Screencap from the film showing Snow White, December 21, 2017 – YouTube/Labiba Arzumand
CAIRO – 21 December 2017: December 21 is the anniversary for the release of Disney’s “Snow White and the Seven Dwarfs”, which premiered in 1937. The first feature length animated film in color and sound, “Snow White” paved the way for Disney to become a massive global corporation.
Adapted from the fairy tale by the Brothers Grimm, the classic story follows the beautiful young Snow White who is beloved by all the creatures of her kingdom, save for her wicked stepmother, the Queen, who learns from her enchanted mirror that Snow White has taken her place as the “fairest of them all”.
Enraged, she commands the huntsman to kill Snow White, forcing the fair maiden to flee into the forest. After the huntsman mercifully spares her, Snow White then encounters the Seven Little Dwarfs, helping to clean their home and becoming friends with them. The Queen learns that Snow White still lives, however, and so disguises herself as an old hag to give the hapless girl a poisoned apple. As the story goes, she falls into a death-like slumber, but is awoken by the kiss of her true love, the handsome Prince.
With the evil queen vanquished, they all lived happily ever after.
An animation classic, production for “Snow White and the Seven Dwarfs” was a risky venture, incorporating methods revolutionary for the time. It all began in the early 1930s, when Walt Disney noticed that his Mickey Mouse shorts weren’t making back money. This convinced Disney to branch out into producing feature length movies of his own, setting out to produce a cartoon that ran for 88 minutes, a full movie.
It was a massive risk, both financially and creatively. Production began on 1934, when Disney gave out a four-hour speech that went through the plotline of the film and his plans for it to be feature-length, which both moved and shocked the animators present. Nothing like this had ever been attempted before, and no one knew if it was even possible.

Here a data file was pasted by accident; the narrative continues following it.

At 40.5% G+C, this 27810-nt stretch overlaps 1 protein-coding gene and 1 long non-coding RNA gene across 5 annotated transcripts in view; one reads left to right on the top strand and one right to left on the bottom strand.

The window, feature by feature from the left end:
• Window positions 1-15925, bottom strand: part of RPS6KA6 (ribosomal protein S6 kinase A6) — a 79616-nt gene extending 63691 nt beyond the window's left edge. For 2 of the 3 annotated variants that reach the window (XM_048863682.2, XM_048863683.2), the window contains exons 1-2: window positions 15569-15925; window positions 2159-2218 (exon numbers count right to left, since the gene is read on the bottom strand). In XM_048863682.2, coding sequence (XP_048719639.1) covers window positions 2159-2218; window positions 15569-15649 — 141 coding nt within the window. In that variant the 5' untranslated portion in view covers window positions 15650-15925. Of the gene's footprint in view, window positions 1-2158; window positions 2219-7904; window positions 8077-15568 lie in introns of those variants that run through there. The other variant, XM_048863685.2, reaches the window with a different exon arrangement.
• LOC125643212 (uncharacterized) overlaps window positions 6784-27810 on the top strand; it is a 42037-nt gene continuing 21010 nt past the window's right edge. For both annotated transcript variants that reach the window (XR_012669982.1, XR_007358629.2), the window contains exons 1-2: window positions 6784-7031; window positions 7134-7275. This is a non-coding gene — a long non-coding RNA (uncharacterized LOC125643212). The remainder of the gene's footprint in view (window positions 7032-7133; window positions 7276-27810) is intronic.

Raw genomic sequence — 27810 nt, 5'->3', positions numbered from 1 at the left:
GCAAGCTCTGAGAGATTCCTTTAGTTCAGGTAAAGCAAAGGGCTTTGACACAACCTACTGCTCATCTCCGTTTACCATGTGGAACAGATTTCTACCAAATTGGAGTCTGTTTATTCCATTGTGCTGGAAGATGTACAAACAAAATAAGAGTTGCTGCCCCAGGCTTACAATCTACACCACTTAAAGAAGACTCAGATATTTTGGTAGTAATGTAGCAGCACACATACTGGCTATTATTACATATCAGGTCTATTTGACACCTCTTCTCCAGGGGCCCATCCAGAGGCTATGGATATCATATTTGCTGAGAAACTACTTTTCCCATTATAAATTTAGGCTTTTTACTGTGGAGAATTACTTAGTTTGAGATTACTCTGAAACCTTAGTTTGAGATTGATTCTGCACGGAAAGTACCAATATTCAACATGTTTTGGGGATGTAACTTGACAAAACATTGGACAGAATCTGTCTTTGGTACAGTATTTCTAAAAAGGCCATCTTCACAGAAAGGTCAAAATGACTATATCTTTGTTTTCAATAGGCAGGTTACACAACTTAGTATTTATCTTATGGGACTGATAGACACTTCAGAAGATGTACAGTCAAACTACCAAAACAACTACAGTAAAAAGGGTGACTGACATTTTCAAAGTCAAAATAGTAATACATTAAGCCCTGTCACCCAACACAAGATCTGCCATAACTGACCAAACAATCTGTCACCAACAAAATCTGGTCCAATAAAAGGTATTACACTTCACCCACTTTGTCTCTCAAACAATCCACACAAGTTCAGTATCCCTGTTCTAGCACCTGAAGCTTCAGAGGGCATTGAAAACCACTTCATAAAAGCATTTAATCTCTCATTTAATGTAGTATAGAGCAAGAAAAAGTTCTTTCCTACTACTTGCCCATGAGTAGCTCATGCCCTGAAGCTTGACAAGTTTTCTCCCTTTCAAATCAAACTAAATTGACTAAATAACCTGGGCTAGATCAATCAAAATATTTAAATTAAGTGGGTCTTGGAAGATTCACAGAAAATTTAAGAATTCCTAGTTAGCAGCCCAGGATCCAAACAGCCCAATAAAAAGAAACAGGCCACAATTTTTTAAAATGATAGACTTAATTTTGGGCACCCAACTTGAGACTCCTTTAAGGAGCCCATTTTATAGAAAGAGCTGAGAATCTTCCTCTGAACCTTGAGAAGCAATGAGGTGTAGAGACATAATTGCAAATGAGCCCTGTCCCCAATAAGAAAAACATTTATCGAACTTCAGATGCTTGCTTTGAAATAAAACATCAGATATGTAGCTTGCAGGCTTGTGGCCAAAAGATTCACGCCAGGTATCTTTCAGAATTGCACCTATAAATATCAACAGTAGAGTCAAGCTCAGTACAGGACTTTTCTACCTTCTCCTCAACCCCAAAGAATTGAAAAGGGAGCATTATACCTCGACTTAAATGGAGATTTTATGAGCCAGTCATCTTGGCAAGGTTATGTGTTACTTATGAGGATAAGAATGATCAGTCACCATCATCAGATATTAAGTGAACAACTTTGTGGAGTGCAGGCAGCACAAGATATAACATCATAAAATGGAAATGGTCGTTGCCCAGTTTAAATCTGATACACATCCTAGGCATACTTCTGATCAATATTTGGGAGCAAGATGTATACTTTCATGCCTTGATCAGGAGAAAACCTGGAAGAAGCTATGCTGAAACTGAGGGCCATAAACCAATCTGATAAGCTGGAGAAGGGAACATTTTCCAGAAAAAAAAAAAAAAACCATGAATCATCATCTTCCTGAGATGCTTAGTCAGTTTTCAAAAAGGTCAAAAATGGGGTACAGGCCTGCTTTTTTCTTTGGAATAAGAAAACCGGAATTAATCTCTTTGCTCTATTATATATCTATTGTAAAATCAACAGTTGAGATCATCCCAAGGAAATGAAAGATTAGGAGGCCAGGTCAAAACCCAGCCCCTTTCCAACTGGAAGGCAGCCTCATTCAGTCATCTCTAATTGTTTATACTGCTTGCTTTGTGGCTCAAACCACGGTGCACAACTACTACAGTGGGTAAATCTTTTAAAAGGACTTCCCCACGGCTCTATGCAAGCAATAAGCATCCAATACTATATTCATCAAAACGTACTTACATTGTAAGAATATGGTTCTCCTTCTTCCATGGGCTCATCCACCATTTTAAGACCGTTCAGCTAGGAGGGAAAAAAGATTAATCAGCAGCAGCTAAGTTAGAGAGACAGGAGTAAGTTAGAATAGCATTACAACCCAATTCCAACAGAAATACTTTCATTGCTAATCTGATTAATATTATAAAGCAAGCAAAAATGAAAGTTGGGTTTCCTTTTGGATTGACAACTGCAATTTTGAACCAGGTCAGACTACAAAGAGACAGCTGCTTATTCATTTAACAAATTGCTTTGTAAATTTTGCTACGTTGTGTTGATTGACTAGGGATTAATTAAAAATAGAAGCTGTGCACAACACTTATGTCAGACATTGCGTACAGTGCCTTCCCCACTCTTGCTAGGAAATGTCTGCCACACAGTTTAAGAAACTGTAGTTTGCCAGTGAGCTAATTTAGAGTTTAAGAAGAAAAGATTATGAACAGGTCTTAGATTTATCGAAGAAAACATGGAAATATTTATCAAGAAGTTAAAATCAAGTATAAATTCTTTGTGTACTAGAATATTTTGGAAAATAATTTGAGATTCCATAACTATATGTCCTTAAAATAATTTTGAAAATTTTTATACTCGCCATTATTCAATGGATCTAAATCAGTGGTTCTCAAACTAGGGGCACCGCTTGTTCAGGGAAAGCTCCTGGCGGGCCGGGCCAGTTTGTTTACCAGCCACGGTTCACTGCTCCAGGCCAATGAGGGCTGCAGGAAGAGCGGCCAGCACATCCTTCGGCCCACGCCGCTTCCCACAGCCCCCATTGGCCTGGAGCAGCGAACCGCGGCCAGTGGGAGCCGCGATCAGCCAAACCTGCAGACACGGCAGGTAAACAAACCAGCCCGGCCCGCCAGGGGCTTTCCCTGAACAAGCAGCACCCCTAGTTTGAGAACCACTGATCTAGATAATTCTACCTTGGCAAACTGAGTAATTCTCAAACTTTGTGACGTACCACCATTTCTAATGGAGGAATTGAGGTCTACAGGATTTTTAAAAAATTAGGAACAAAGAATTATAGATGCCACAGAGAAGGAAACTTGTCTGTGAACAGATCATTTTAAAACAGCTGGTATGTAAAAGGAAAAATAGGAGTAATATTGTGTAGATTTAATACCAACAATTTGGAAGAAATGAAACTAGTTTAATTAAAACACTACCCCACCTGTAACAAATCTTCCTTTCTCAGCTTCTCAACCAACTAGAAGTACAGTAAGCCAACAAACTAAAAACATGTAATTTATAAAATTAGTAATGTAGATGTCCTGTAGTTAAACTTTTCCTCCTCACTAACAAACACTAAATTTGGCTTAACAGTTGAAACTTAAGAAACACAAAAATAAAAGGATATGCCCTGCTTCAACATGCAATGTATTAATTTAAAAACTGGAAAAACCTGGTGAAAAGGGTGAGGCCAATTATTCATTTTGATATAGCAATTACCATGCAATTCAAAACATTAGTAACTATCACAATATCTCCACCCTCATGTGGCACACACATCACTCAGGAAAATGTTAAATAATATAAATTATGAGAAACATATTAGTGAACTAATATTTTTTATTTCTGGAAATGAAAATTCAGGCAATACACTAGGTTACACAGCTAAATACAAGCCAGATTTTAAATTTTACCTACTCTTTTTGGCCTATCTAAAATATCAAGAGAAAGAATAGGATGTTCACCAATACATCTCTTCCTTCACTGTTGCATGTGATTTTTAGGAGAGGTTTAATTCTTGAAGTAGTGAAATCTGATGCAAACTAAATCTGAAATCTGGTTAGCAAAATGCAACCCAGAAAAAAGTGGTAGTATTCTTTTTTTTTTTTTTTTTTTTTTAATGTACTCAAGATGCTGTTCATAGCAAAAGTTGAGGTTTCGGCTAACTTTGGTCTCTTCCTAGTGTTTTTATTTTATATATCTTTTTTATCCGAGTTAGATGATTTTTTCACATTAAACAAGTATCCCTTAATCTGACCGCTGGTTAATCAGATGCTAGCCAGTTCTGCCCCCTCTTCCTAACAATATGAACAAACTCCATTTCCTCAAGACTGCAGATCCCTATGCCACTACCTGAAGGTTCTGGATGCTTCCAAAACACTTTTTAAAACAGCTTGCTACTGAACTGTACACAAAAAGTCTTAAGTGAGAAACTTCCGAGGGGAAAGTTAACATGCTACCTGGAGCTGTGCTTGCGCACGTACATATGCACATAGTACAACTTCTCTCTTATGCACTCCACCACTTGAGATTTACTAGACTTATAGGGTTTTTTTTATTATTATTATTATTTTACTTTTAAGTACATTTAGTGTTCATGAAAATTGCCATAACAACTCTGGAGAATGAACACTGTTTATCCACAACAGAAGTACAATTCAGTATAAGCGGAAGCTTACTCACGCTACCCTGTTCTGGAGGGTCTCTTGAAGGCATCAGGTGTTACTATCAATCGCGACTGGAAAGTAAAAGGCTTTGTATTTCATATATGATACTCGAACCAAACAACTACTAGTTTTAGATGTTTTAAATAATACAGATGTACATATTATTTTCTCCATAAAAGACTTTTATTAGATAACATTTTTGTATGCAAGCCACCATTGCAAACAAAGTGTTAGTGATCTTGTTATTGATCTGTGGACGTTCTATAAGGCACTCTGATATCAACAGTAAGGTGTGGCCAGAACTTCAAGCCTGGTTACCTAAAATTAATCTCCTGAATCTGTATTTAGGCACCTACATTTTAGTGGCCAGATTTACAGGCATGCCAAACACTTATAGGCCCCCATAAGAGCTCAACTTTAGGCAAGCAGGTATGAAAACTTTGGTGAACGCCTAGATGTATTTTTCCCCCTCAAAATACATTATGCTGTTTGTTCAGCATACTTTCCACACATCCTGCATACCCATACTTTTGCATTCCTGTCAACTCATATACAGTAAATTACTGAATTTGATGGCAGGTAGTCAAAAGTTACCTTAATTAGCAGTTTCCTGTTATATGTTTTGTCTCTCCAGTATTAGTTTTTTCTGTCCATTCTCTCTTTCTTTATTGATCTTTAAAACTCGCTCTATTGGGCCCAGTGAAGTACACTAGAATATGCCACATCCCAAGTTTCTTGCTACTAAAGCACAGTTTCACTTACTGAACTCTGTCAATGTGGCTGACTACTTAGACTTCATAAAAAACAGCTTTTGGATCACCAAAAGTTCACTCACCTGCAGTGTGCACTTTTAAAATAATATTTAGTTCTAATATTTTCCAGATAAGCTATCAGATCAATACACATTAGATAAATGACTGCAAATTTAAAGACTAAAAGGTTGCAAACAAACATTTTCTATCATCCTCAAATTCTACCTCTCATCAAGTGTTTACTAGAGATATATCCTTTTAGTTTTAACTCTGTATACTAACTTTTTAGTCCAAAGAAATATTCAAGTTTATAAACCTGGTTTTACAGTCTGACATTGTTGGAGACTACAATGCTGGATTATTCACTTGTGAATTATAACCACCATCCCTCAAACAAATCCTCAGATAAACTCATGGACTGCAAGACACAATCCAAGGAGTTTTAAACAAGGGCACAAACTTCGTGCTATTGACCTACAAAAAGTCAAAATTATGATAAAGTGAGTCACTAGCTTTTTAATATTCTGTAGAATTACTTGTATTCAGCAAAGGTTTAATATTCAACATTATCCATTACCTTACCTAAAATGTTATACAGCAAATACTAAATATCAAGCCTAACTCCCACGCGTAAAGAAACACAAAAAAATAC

Costs for the film were originally estimated at $500,000, which was already a hefty price to ask in the midst of the Great Depression. Hollywood executives were so skeptical of the project that it had been dubbed “Disney’s Folly”, smugly assured that it would fail catastrophically. The budget for the film rising to $2 million certainly didn’t help change their minds, either.
Production for the film continued unabated over the next three to four years, with Disney’s enthusiasm for the project infecting his team. His crew was massive, eventually composed of around 750 artists, who Disney had taken classes with at the Chouinard Art Institute, and later the Disney Art School in order to create drawings that were as life-like as possible. For animals, his artists would study them at the zoo.
To create a sense of depth, Disney had his animators separate the artwork into layers of glass, which was moved while the camera moved in, creating the illusion of depth. Live actors were brought in for use in various animated sequences, helping to ensure that the movements of the characters were smooth and realistic, a first for a time when animation was focused on being cartoony and loose. Thousands of drawings were made, many of which were never used in the final product. It was a race to finish before the winter release deadline, with a budget that just wouldn’t stop climbing and climbing.
Even Walt was beginning to have his doubts about the project, though he pushed on, determined that they could make this work; and that they did, beyond his wildest dreams. When the film saw its first premiere at the Cathay Circle theatre in Los Angeles, audiences were overjoyed. After its nationwide release on February 4, 1938, “Snow White” would go on to sell over 109 million tickets, raking in an adjusted gross of over $1 billion, making it amongst the most profitable films of all time.